Further I note that an extra definition has also been added to the verb to identify: namely “to feel and say that you belong to a particular group of people“. Putting all this together, a woman in the new sense is “an adult who lives as, feels and says that they are a woman¨. The real problem with the definition now becomes evident. If the “woman” in the definiens refers only to the new definition, then the definition is circular, and so fails to define anything at all. It can only be saved from being circular if “woman” in the definiens refers to woman in the original sense of the term; but in that case a “woman” in the new sense is an adult who says they are a woman in the old sense. But if the adult in question is not already a woman in the old sense, this means that a woman in the new sense is somebody who is either lying or mistaken about being a woman; or, more generously, someone who is simply pretending. Which, come to think of it, is about right.

Last edited 1 month ago by X Y
Derrick Byford
Derrick Byford
1 month ago

Activists have learnt that manipulating the language is a very useful psychological tool to drive their agendas and nearly always picked up and spread by MSM journalists and politicians. We see more and more examples.
Mild criticism of some tenets of a religion may be “blasphemy”, “racism” or “islamophobia”. “A sceptic of climate catastrophism is a “climate denier”. Transparent, odourless life-giving CO2 gas is “carbon”. Oceans imperceptibly less alkaline & always to stay alkaline are “acidifying”. The warming effect of 0.04% of CO2 molecules in the atmosphere is called a “greenhouse” (and the mild warming is a “climate emergency”). All problems are now “crises”. Right of centre politics is “far-right” or “fascist”

Dave Burton
Dave Burton
1 month ago

The dictionary uses the same formula to define “man”

Denis Stone
Denis Stone
1 month ago

The Cambridge Dictionary similarly redefines “man”. We shouldn’t be thinking that this is just an attack on women.

Phil Rees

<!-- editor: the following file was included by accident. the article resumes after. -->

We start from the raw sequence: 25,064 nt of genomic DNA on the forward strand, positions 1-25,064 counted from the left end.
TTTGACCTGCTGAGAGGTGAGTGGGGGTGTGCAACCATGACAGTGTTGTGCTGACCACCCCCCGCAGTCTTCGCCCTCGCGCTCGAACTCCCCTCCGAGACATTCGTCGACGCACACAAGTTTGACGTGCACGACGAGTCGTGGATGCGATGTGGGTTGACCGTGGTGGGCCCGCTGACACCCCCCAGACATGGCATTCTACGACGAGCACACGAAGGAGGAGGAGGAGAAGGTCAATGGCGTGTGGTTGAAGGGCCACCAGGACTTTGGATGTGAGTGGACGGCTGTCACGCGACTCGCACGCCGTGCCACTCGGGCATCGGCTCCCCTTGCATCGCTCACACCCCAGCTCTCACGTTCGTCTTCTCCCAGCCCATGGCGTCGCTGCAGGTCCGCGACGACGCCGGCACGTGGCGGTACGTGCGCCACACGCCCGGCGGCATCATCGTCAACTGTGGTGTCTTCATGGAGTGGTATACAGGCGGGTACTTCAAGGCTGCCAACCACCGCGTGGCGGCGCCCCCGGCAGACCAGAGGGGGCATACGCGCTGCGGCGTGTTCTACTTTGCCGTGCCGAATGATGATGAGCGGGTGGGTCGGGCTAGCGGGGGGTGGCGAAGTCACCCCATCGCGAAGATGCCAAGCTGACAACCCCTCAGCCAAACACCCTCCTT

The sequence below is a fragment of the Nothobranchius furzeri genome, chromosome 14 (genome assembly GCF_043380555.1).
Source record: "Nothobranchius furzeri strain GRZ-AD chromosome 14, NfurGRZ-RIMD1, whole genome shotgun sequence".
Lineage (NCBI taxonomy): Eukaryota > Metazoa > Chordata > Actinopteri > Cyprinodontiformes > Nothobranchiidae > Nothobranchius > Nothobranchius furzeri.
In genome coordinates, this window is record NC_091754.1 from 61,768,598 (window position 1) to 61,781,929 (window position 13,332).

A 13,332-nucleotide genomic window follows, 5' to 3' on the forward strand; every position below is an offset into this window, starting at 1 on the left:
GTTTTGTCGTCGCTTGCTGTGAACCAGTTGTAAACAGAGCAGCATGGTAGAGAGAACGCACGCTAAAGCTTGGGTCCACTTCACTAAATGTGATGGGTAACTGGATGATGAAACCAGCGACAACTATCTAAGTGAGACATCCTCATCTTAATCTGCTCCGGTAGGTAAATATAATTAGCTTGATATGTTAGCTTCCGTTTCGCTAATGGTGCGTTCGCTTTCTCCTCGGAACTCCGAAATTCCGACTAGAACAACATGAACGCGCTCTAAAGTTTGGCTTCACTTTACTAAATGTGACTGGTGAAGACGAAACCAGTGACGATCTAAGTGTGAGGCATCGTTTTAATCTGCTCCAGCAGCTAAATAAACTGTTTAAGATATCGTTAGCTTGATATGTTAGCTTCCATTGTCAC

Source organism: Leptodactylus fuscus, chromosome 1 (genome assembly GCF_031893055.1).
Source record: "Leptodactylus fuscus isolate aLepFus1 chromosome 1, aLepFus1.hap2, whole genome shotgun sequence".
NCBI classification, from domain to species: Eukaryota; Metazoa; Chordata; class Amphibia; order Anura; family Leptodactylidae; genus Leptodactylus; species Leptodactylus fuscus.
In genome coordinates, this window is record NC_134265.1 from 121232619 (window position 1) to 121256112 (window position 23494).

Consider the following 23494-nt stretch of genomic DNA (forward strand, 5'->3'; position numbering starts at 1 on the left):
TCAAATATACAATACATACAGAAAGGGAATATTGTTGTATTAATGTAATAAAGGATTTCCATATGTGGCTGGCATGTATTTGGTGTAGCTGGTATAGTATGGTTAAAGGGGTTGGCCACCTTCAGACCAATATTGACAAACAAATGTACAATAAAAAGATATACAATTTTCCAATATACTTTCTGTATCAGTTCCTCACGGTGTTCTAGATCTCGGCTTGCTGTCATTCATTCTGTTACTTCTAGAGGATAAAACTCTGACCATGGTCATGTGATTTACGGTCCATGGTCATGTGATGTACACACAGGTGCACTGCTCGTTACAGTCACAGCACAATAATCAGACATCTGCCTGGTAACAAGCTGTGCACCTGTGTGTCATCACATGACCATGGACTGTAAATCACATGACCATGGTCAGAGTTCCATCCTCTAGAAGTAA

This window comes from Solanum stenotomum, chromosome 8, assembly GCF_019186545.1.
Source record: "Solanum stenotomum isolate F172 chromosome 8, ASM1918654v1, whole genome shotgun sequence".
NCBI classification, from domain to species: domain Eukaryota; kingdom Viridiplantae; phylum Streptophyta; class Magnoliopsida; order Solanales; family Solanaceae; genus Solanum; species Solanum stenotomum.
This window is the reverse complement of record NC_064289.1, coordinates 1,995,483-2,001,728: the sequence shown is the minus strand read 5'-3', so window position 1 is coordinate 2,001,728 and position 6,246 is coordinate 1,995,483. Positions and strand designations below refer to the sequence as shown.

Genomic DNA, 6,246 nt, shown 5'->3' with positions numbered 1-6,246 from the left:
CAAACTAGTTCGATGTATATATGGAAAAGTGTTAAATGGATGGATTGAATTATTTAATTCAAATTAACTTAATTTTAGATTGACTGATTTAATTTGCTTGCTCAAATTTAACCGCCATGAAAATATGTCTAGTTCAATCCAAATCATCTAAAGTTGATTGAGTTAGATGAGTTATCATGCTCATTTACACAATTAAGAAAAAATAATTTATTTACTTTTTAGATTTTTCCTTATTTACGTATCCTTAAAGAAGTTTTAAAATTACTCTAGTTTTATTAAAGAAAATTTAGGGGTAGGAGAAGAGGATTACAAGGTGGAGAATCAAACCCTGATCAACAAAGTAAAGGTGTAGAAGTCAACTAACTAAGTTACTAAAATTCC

Phil Rees
1 month ago

I have no doubt that this Cambridge ‘definition’ is utterly mad. However, as a philosopher, I agree with Wittgenstein’s view that the meaning of a word can be found by examining how it is used. In that sense it is not the task of a dictionary to reflect the scientific definition (which I have no doubt is correct – adult human female). The plain fact is that the Cambridge dictionary does accurately reflect the current usage, though perhaps it should make clear that the new trans usage that it adds is very much a minority. It is not the fault of the dictionary compiler if a portion of English language users have taken leave of their senses!

Last edited 1 month ago by Phil Rees
Aphrodite Rises
Aphrodite Rises
1 month ago
Reply to  Phil Rees

It reflects some people’s usage, hence the importance of a definition

Hugh Bryant
Hugh Bryant
1 month ago

Real women should simply invent a new word to describe themselves – along with all the necessary pronouns etc. Something beautiful from the classics perhaps.

Daria Angelova
Daria Angelova
1 month ago
Reply to  Hugh Bryant

That wouldn’t solve anything because five minutes later the new word would likewise be claimed and diluted.

It’s not about the word “woman”, it’s about the idea that women can’t have words that define them as a completely separate biological class which excludes males who believe they’re women.

Last edited 1 month ago by Daria Angelova
Huw Parker